Later in the movie, Jesse is been invited to visit an art gallery with a teacher on whom he has a crush. For that reason, he doesn’t invite Leslie. When Jesse returns from the gallery he finds his parents sick with worry and senses something wrong: they tell him that Leslie went to the woods (Terabithia) by herself, and when crossing a swollen stream fell in and drowned. It is a terrible scene. Jesse can’t believe it at first and runs to her house, only to find ambulances and police cars and sympathizers already in attendance–including the teacher he was with that day. Wracked with guilt, he tells the teacher that they should have invited Leslie.
At this point in the story, I realized I had read the book before. It had been when I was very young, and I chiefly remember that I cried. It is a tragic story: Jesse senselessly loses his best friend; he blames himself because he didn’t invite her to the museum; he watches the exciting world they dreamed together and its positive effect on real life come crashing down about his ears. It was perhaps my first real encounter with grief. I sympathized with Jesse through the medium of the story–when he loses his temper with his little sister and pushes her to the ground, when he runs from his father into the woods, when he gets into a fight in school. I felt keenly the unlooked-for compassion of his parents (who struggle tell him that Leslie’s death wasn’t his fault) and his teachers, who tell him how lucky he was to have befriended Leslie and how special they thought she was. And, most importantly, I discovered that the gifts of others — in Jesse’s case, Terabithia — are the things that preserve their memory the best.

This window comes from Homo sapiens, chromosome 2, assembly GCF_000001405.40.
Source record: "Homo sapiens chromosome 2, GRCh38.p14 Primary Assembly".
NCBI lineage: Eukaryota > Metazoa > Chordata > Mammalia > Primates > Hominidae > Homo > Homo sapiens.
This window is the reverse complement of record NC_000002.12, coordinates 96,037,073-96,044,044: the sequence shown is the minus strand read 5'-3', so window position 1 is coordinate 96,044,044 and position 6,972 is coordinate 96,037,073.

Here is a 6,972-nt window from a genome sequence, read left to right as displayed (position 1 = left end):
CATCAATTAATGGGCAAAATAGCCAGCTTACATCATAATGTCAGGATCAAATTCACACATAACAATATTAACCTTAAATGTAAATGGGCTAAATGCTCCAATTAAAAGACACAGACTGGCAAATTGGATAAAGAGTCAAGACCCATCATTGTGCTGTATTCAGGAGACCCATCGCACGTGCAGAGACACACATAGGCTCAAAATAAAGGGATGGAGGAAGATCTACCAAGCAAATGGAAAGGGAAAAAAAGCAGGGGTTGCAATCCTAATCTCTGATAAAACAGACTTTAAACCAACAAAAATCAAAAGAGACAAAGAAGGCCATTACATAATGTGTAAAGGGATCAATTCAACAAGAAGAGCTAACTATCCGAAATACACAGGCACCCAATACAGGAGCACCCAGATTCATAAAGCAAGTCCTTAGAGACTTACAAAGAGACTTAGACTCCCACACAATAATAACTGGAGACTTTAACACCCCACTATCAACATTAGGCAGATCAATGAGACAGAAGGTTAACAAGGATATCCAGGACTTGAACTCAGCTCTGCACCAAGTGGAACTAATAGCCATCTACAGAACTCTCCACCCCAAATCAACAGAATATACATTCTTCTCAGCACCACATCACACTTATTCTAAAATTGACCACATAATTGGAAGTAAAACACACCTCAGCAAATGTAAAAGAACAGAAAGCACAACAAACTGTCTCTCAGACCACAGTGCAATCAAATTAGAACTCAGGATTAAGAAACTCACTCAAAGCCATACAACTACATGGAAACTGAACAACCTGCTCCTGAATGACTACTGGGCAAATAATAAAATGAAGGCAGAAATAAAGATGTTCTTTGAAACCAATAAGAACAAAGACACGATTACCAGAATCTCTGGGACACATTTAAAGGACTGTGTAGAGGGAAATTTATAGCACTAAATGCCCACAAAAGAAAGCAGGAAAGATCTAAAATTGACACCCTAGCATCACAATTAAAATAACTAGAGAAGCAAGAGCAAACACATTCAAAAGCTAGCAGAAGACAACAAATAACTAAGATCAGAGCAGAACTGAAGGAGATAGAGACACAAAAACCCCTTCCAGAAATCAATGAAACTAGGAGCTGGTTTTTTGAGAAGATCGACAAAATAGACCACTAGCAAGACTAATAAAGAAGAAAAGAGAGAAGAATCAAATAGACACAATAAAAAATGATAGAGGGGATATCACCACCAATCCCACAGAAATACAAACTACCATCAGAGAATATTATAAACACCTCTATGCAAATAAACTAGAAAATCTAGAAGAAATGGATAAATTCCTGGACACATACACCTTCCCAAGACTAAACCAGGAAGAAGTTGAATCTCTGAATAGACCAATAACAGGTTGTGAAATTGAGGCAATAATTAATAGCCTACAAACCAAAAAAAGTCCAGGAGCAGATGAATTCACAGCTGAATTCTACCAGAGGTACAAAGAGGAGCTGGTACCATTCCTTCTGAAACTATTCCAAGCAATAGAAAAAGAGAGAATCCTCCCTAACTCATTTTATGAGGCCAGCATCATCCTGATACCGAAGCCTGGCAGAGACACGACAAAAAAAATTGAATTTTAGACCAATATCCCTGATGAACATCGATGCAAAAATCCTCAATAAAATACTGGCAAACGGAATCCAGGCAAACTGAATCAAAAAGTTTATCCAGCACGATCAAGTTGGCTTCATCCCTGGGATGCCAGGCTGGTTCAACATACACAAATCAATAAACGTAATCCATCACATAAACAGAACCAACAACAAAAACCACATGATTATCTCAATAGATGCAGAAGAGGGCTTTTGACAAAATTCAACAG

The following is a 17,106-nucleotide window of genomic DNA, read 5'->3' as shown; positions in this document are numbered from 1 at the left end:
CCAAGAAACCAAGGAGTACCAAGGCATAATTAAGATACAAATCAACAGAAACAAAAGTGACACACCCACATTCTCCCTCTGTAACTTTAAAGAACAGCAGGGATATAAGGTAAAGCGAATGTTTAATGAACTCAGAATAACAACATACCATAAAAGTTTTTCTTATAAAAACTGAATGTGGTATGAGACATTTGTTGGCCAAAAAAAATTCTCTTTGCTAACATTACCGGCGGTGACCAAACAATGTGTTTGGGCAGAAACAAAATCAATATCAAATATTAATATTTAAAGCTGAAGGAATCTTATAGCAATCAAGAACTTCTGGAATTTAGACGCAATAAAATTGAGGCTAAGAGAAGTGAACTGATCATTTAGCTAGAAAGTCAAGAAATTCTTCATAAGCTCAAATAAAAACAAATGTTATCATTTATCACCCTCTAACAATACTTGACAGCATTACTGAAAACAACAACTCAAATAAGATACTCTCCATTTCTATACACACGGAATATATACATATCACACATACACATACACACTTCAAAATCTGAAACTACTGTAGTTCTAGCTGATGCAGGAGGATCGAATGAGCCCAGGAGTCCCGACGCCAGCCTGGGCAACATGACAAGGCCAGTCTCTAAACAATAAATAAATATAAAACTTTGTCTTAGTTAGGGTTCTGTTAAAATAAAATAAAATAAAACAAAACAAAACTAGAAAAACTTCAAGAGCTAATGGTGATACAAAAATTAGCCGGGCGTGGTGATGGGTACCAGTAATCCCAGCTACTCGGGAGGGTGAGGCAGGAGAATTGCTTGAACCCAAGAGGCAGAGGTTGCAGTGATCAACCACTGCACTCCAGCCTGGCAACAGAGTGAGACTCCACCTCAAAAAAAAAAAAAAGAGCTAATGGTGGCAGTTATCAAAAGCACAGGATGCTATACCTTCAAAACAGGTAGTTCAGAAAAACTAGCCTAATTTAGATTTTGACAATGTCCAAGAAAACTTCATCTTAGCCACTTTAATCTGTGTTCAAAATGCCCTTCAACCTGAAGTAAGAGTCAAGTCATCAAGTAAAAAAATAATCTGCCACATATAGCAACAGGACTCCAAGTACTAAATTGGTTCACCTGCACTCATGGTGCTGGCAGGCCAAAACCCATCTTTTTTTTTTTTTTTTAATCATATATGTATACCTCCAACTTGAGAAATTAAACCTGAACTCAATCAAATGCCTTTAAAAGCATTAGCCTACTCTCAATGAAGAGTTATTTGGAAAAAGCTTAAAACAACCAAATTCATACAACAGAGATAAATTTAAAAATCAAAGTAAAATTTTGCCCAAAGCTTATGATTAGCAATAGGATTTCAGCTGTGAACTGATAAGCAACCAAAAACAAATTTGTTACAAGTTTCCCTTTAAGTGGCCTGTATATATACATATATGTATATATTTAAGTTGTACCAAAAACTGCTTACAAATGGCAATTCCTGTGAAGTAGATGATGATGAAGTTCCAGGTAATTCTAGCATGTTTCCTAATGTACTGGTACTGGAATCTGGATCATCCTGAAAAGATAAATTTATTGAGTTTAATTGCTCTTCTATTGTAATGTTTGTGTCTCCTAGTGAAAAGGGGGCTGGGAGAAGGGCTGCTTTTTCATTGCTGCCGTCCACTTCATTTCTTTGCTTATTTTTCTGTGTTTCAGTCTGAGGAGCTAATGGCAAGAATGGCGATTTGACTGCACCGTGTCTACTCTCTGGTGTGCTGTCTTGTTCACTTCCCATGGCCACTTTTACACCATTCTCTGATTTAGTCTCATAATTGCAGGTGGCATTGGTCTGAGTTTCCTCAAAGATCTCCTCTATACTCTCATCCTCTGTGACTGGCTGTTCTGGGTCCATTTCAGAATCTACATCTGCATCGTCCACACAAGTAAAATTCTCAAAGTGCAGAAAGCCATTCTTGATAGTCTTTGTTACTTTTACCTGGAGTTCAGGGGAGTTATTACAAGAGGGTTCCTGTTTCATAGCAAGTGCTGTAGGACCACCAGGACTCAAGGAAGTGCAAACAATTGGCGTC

Bridge to Terabithia is far more than a simple children’s story. It is about dealing with suffering, death, and maturity. It reminds us that holding ideals with childlike clarity and abandonment is worthwhile. Jesse’s father, careworn as he is, recognizes this: “That girl gave you something very special, and to remember that is to keep her alive,” he tells Jesse. The value of a story like this recalls the great literary value of other “children’s stories,” such as the fables of Aesop and Hans Christian Anderson and the Chronicles of Narnia, which (like Bridge to Terabithia) continue to escape a more “mature” reading audience who decide they no time for childrens’ tales. And yet if joy, contentment, sorrow, pain, and frustration are the simplest emotions we feel, surely we feel them most keenly in our simplest frame of mind – when we are as little children. Even Jesus taught that we each should believe in Him and his message “as a little child.”
For if Terabithia is an ideal, so is the promise of Christianity. They are both firmly in the province of faith. And they both provide meaning to our daily trials and a goal to work toward in our daily labor. Keeping such an ideal before us despite the intrusion of dull or demanding tasks and obligations requires imagination–more specifically, it requires a simple, uncomplicated, unfettered imagination. It requires the imagination of a child. Such an imagination is the means by which we discern hope even amid our current suffering. That is what Bridge to Terabithia celebrates.